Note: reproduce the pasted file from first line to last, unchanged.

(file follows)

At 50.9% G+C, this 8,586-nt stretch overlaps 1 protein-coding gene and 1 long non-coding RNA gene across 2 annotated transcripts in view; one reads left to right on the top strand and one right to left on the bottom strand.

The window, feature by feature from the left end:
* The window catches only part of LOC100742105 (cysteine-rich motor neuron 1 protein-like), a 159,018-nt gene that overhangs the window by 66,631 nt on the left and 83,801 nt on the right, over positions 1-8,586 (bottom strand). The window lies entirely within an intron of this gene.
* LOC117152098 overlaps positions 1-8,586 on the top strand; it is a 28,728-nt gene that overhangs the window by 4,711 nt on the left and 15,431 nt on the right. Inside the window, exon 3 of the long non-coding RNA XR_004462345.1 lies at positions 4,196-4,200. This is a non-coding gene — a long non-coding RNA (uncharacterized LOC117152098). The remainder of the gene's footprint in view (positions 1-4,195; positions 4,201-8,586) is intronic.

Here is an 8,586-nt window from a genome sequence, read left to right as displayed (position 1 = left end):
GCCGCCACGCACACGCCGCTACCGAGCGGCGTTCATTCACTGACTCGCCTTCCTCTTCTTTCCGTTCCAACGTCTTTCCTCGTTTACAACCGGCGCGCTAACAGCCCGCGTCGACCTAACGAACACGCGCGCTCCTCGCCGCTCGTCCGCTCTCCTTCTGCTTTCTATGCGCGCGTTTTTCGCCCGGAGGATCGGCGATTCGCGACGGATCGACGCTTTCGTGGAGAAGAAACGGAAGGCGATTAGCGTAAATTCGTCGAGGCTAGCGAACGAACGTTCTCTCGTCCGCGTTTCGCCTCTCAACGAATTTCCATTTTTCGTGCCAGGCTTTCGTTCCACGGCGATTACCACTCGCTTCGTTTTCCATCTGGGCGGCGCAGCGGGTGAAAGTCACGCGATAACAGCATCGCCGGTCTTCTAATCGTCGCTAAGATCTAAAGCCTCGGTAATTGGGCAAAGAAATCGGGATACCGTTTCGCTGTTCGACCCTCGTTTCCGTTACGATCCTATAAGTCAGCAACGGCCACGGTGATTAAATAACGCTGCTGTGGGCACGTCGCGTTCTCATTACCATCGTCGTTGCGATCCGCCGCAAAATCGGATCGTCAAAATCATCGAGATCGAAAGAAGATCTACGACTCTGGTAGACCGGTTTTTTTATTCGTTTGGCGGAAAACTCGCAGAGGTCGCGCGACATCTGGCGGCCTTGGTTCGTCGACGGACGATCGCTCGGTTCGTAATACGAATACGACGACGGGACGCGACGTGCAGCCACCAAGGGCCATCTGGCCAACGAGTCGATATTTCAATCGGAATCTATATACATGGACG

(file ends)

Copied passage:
At 50.9% G+C, this 8,586-nt stretch overlaps 1 protein-coding gene and 1 long non-coding RNA gene across 2 annotated transcripts in view; one reads left to right on the top strand and one right to left on the bottom strand.

The window, feature by feature from the left end:
* The window catches only part of LOC100742105 (cysteine-rich motor neuron 1 protein-like), a 159,018-nt gene that overhangs the window by 66,631 nt on the left and 83,801 nt on the right, over positions 1-8,586 (bottom strand). The window lies entirely within an intron of this gene.
* LOC117152098 overlaps positions 1-8,586 on the top strand; it is a 28,728-nt gene that overhangs the window by 4,711 nt on the left and 15,431 nt on the right. Inside the window, exon 3 of the long non-coding RNA XR_004462345.1 lies at positions 4,196-4,200. This is a non-coding gene — a long non-coding RNA (uncharacterized LOC117152098). The remainder of the gene's footprint in view (positions 1-4,195; positions 4,201-8,586) is intronic.

Here is an 8,586-nt window from a genome sequence, read left to right as displayed (position 1 = left end):
GCCGCCACGCACACGCCGCTACCGAGCGGCGTTCATTCACTGACTCGCCTTCCTCTTCTTTCCGTTCCAACGTCTTTCCTCGTTTACAACCGGCGCGCTAACAGCCCGCGTCGACCTAACGAACACGCGCGCTCCTCGCCGCTCGTCCGCTCTCCTTCTGCTTTCTATGCGCGCGTTTTTCGCCCGGAGGATCGGCGATTCGCGACGGATCGACGCTTTCGTGGAGAAGAAACGGAAGGCGATTAGCGTAAATTCGTCGAGGCTAGCGAACGAACGTTCTCTCGTCCGCGTTTCGCCTCTCAACGAATTTCCATTTTTCGTGCCAGGCTTTCGTTCCACGGCGATTACCACTCGCTTCGTTTTCCATCTGGGCGGCGCAGCGGGTGAAAGTCACGCGATAACAGCATCGCCGGTCTTCTAATCGTCGCTAAGATCTAAAGCCTCGGTAATTGGGCAAAGAAATCGGGATACCGTTTCGCTGTTCGACCCTCGTTTCCGTTACGATCCTATAAGTCAGCAACGGCCACGGTGATTAAATAACGCTGCTGTGGGCACGTCGCGTTCTCATTACCATCGTCGTTGCGATCCGCCGCAAAATCGGATCGTCAAAATCATCGAGATCGAAAGAAGATCTACGACTCTGGTAGACCGGTTTTTTTATTCGTTTGGCGGAAAACTCGCAGAGGTCGCGCGACATCTGGCGGCCTTGGTTCGTCGACGGACGATCGCTCGGTTCGTAATACGAATACGACGACGGGACGCGACGTGCAGCCACCAAGGGCCATCTGGCCAACGAGTCGATATTTCAATCGGAATCTATATACATGGACG